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I'm going to try 2 psi more air pressure in tires, and to compensate I'll move the shock spring to softest, and I'll keep trying to locate a 15T sprocket. Otherwise love the bike.
Keep in mind of course, as tire pressure increases, contact patch diameter decreases, decreasing braking/cornering traction.

As for the 15T, contact sendler if you've not already, he apparently has one?
 

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I did some fuel economy testing yesterday. One at 65 mph and another at 45. I drove about a 50 mile loop with very little stop and go, and no hills. Here are the results:
The 65mph run the engine was turning around 6500 rpm (I have a 36t rear sprocket) and I got 59.6 mpg.
The 45 mph run the engine turned between 3800 and 4500 rpm and gave me 101.9 mpg.
 

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I did some fuel economy testing yesterday. One at 65 mph and another at 45. I drove about a 50 mile loop with very little stop and go, and no hills. Here are the results:
The 65mph run the engine was turning around 6500 rpm (I have a 36t rear sprocket) and I got 59.6 mpg.
The 45 mph run the engine turned between 3800 and 4500 rpm and gave me 101.9 mpg.
Looks like you had an over fill/ under fill type of error. The 65 mph run should have been much higher. Also, 50 miles is a short trial where any fill errors will be magnified.
 

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Something doesn't add up... your 65 mph run should have netted at least 70 MPG, maybe even into the mid 70's. I agree with sendler, a 50 mile test distance is pretty short. A 100 mile distance would be better, in terms of accuracy. I typically refuel at about 150 miles (elapsed on the trip meter), and I'm seeing MPG's between 75 and 80, on a pretty consistent basis, with speeds in the 50 to 70 mph range. That said, I can't nit pick the fuel mileage too much, as that would detract from my enjoyment of pegging the needle on the Fun Scale of this motorcycle.:D
 

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Something doesn't add up... your 65 mph run should have netted at least 70 MPG, maybe even into the mid 70's. I agree with sendler, a 50 mile test distance is pretty short. A 100 mile distance would be better, in terms of accuracy. I typically refuel at about 150 miles (elapsed on the trip meter), and I'm seeing MPG's between 75 and 80, on a pretty consistent basis, with speeds in the 50 to 70 mph range. That said, I can't nit pick the fuel mileage too much, as that would detract from my enjoyment of pegging the needle on the Fun Scale of this motorcycle.:D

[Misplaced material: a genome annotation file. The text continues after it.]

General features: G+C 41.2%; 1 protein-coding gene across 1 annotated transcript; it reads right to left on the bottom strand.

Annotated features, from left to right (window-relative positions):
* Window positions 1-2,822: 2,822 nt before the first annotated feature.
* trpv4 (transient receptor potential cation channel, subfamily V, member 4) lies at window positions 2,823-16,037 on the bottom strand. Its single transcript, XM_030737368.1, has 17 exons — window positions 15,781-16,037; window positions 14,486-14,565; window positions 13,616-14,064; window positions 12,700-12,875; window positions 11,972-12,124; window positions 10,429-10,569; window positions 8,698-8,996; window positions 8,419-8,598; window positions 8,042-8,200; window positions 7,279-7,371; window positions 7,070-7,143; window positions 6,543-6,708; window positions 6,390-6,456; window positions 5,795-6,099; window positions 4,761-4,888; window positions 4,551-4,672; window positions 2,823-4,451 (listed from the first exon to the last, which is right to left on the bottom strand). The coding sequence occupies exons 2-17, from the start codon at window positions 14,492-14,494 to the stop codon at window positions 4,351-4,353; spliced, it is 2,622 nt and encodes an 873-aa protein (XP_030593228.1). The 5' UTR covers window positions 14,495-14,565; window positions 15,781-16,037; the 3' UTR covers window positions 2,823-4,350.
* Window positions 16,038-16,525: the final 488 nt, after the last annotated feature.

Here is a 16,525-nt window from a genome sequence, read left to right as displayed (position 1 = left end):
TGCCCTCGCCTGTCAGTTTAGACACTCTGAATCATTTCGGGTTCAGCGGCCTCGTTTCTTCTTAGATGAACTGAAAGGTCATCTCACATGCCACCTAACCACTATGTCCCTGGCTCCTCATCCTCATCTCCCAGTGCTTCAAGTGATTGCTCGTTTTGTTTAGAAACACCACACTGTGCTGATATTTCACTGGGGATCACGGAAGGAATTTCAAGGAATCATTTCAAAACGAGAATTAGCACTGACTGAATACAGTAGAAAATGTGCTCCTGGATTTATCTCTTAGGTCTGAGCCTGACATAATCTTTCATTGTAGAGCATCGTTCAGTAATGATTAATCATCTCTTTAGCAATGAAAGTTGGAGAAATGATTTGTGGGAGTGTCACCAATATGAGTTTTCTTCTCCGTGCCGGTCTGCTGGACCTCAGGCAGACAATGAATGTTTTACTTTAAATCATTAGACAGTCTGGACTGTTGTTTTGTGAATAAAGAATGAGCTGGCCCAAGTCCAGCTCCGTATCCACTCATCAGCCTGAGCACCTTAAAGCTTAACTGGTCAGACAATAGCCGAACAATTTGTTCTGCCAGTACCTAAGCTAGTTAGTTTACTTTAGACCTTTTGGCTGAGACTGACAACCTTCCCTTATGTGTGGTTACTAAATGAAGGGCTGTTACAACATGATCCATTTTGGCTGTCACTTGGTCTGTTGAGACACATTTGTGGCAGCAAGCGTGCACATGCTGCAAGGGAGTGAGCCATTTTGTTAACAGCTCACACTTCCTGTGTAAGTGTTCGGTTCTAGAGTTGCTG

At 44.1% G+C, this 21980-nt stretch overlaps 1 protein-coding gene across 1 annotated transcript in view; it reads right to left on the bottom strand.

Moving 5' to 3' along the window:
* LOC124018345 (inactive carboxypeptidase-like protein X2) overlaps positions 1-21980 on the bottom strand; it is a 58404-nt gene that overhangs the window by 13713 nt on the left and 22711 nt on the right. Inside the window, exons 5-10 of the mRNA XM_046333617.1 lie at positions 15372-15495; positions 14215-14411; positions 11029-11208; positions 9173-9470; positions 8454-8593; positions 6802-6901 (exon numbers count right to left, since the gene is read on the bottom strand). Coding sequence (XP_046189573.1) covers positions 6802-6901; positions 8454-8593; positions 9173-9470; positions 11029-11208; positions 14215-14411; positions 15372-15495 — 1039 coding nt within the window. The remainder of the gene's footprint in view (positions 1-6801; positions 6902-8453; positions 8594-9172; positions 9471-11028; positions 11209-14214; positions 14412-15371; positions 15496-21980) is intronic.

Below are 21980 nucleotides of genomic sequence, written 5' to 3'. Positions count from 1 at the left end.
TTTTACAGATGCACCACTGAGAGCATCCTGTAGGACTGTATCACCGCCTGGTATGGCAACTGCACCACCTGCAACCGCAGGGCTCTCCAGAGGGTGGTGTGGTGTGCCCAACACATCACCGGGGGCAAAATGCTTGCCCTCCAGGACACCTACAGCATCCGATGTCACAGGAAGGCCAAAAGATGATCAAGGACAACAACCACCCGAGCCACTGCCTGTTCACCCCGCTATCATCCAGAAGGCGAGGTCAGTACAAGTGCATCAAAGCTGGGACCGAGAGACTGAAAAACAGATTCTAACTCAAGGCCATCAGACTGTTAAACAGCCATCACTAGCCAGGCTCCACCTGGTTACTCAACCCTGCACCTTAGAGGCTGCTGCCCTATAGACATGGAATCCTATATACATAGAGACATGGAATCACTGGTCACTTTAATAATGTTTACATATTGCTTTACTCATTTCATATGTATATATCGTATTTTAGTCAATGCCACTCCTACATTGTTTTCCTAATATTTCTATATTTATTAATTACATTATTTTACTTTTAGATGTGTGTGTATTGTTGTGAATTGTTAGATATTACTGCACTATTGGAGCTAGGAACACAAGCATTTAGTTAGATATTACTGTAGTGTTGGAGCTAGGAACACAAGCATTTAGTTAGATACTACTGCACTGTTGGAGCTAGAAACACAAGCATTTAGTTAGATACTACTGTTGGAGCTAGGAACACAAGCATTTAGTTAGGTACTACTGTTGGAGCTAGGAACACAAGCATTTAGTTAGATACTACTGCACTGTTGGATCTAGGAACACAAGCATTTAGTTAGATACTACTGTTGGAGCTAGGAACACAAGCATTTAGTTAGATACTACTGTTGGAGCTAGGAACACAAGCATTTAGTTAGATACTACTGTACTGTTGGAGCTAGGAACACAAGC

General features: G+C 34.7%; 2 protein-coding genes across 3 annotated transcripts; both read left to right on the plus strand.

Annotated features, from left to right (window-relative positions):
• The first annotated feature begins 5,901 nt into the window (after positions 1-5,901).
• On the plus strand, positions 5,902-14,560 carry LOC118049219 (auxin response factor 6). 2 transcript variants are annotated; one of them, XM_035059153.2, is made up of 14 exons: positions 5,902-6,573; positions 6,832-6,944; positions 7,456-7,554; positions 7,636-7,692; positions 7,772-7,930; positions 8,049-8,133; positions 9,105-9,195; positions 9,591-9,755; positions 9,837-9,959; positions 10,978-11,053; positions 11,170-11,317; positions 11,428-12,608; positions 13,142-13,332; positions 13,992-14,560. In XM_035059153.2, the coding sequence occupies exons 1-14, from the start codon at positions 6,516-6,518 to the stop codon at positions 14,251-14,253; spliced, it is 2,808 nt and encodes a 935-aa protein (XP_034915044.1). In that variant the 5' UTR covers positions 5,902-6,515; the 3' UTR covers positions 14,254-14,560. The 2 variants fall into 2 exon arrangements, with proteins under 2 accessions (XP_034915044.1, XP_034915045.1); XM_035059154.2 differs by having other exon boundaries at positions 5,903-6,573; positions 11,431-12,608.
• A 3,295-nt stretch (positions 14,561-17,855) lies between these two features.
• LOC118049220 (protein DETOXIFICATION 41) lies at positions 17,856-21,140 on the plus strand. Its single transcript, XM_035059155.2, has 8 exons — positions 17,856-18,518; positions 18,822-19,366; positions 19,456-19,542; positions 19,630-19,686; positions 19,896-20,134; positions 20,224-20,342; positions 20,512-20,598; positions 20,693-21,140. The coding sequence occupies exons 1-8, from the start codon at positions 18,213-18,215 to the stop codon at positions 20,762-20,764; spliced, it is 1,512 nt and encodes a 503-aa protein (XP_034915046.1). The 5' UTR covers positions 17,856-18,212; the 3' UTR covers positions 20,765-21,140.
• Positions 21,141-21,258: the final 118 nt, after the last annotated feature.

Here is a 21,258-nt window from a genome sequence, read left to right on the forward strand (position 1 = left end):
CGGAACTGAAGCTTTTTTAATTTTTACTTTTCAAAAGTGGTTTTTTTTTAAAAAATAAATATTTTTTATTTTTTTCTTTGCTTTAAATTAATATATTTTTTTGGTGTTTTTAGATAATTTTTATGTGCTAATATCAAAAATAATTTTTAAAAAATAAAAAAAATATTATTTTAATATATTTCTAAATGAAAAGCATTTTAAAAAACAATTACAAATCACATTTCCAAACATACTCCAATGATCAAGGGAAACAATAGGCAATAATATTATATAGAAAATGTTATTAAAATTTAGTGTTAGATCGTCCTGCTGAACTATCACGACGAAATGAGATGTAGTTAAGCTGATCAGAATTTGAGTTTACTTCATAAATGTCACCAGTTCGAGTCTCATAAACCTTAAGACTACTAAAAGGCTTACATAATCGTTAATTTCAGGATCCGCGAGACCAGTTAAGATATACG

It was windy that day, I'm sure that had something to do with it. I just got done with a 162 mile run where I averaged 84.3 mpg. I tried to keep the speed between 50 and 55 mph, but slowed down a couple times through town.
 

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Does anyone know if the gas mileage on your current tank is dependent on the gas mileage you got on the previous tank? Or could you get 50mpg after a week riding in the city followed by 70 mpg riding strictly highways?
 

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I am digging the views

Preface:

First, I want to say I love this forum and all the input, helpful or otherwise. Contrasting viewpoints, regardless of their position make for a well-rounded discussion. That is what makes the United States the strongest in the world.

Second, I realize that I have been working on myself. I am still learning, about everything. One of the things that I have been guilty of myself is what forums are great for encouraging. Movies and TV have made one-liners and other attempts at being cool rampant, especially in forums where the anonymity of online inflates egos. This thread as with any other thread, is full of one-liners and witty retorts, such as “drive it like you stole it,” without offering anything more than a display of coolness.